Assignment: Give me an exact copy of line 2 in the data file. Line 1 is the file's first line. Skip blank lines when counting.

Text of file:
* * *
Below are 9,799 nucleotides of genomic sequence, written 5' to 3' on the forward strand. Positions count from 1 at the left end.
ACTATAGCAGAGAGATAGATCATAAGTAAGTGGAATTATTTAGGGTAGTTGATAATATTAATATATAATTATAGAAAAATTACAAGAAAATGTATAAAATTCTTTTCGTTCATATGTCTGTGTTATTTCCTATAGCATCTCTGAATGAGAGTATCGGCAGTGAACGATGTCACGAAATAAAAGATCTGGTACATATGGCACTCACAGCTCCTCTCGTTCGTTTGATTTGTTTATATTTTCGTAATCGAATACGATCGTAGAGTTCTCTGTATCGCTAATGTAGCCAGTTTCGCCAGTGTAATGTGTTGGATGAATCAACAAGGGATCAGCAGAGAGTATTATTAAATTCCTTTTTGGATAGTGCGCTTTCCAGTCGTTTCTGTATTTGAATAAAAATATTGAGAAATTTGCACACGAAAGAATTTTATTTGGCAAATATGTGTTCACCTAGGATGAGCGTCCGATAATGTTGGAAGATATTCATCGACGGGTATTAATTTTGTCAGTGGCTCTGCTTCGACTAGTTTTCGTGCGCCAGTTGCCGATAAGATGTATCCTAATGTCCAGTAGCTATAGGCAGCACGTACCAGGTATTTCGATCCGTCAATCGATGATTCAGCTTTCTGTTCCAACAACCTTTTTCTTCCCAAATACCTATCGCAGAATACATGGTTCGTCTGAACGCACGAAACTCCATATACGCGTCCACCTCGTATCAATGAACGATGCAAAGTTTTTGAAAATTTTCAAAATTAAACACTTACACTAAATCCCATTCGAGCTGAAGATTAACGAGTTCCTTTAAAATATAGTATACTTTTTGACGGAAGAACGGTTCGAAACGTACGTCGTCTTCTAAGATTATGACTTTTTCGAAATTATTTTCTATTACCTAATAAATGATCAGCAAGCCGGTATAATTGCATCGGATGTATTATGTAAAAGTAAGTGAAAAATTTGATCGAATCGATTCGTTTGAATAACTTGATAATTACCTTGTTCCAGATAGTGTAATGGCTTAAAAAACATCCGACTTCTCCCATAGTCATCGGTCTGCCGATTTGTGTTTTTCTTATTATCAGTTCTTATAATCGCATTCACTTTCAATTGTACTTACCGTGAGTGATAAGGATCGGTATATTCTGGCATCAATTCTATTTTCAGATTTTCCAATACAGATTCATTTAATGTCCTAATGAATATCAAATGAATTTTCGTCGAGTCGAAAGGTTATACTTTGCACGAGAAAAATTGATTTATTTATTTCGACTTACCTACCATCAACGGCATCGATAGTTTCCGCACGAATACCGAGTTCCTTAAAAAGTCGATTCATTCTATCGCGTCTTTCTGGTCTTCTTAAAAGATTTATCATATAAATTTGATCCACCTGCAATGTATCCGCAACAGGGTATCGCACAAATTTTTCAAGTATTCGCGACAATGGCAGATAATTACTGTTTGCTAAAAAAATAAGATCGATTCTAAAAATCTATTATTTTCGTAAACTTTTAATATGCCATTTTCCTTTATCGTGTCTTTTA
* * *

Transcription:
ACTATAGCAGAGAGATAGATCATAAGTAAGTGGAATTATTTAGGGTAGTTGATAATATTAATATATAATTATAGAAAAATTACAAGAAAATGTATAAAATTCTTTTCGTTCATATGTCTGTGTTATTTCCTATAGCATCTCTGAATGAGAGTATCGGCAGTGAACGATGTCACGAAATAAAAGATCTGGTACATATGGCACTCACAGCTCCTCTCGTTCGTTTGATTTGTTTATATTTTCGTAATCGAATACGATCGTAGAGTTCTCTGTATCGCTAATGTAGCCAGTTTCGCCAGTGTAATGTGTTGGATGAATCAACAAGGGATCAGCAGAGAGTATTATTAAATTCCTTTTTGGATAGTGCGCTTTCCAGTCGTTTCTGTATTTGAATAAAAATATTGAGAAATTTGCACACGAAAGAATTTTATTTGGCAAATATGTGTTCACCTAGGATGAGCGTCCGATAATGTTGGAAGATATTCATCGACGGGTATTAATTTTGTCAGTGGCTCTGCTTCGACTAGTTTTCGTGCGCCAGTTGCCGATAAGATGTATCCTAATGTCCAGTAGCTATAGGCAGCACGTACCAGGTATTTCGATCCGTCAATCGATGATTCAGCTTTCTGTTCCAACAACCTTTTTCTTCCCAAATACCTATCGCAGAATACATGGTTCGTCTGAACGCACGAAACTCCATATACGCGTCCACCTCGTATCAATGAACGATGCAAAGTTTTTGAAAATTTTCAAAATTAAACACTTACACTAAATCCCATTCGAGCTGAAGATTAACGAGTTCCTTTAAAATATAGTATACTTTTTGACGGAAGAACGGTTCGAAACGTACGTCGTCTTCTAAGATTATGACTTTTTCGAAATTATTTTCTATTACCTAATAAATGATCAGCAAGCCGGTATAATTGCATCGGATGTATTATGTAAAAGTAAGTGAAAAATTTGATCGAATCGATTCGTTTGAATAACTTGATAATTACCTTGTTCCAGATAGTGTAATGGCTTAAAAAACATCCGACTTCTCCCATAGTCATCGGTCTGCCGATTTGTGTTTTTCTTATTATCAGTTCTTATAATCGCATTCACTTTCAATTGTACTTACCGTGAGTGATAAGGATCGGTATATTCTGGCATCAATTCTATTTTCAGATTTTCCAATACAGATTCATTTAATGTCCTAATGAATATCAAATGAATTTTCGTCGAGTCGAAAGGTTATACTTTGCACGAGAAAAATTGATTTATTTATTTCGACTTACCTACCATCAACGGCATCGATAGTTTCCGCACGAATACCGAGTTCCTTAAAAAGTCGATTCATTCTATCGCGTCTTTCTGGTCTTCTTAAAAGATTTATCATATAAATTTGATCCACCTGCAATGTATCCGCAACAGGGTATCGCACAAATTTTTCAAGTATTCGCGACAATGGCAGATAATTACTGTTTGCTAAAAAAATAAGATCGATTCTAAAAATCTATTATTTTCGTAAACTTTTAATATGCCATTTTCCTTTATCGTGTCTTTTA